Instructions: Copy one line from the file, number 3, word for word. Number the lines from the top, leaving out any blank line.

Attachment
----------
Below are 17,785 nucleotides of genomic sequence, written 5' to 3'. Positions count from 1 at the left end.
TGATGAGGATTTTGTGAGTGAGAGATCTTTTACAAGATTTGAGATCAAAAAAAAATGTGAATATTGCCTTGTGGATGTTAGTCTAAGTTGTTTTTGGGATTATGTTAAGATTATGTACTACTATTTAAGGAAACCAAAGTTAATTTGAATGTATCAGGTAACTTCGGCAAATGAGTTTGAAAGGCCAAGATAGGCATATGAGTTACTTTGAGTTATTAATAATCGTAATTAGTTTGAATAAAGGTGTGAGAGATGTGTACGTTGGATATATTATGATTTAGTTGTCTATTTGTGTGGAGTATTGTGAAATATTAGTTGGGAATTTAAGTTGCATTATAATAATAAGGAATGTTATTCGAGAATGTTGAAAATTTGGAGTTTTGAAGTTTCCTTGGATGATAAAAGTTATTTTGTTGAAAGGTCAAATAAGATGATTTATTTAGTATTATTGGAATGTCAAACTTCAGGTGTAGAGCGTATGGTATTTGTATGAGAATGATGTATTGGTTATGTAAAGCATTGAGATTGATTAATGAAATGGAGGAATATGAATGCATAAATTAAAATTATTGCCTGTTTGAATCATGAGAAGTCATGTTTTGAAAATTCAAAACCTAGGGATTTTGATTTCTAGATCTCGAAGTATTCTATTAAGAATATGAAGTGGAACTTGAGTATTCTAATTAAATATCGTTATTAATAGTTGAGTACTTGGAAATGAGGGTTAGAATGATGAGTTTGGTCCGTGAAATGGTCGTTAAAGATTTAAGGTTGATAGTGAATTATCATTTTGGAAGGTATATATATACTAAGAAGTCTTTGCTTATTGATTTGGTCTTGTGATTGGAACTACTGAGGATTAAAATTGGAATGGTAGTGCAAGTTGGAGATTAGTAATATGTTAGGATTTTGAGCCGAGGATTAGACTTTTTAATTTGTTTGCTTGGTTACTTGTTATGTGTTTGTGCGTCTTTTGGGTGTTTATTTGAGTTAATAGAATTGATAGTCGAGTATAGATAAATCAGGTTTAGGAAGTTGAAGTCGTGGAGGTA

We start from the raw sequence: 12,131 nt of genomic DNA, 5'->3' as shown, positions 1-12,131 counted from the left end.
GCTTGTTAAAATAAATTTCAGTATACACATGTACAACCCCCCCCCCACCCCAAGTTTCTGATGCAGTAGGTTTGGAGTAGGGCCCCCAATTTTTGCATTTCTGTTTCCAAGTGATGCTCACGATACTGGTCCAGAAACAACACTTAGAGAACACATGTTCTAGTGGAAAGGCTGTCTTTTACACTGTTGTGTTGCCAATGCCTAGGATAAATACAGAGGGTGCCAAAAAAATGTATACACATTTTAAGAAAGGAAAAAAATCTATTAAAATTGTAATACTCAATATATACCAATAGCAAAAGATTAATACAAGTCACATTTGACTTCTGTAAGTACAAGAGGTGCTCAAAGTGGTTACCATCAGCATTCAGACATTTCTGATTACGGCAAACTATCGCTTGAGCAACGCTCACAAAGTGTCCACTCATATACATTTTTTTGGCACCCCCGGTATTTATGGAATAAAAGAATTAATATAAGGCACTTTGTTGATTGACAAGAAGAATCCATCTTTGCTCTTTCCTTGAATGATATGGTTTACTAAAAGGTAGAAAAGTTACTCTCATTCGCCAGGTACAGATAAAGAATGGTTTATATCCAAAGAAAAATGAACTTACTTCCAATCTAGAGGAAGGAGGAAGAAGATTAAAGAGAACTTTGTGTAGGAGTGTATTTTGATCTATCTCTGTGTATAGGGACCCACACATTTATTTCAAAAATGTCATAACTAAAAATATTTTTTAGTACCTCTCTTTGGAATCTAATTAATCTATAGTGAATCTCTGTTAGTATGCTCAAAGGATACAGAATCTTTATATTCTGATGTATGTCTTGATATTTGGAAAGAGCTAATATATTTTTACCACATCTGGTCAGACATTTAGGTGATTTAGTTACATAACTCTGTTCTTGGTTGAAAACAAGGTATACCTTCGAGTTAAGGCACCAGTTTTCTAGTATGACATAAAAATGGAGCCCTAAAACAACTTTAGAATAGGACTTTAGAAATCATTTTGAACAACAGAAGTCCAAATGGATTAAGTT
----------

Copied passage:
We start from the raw sequence: 12,131 nt of genomic DNA, 5'->3' as shown, positions 1-12,131 counted from the left end.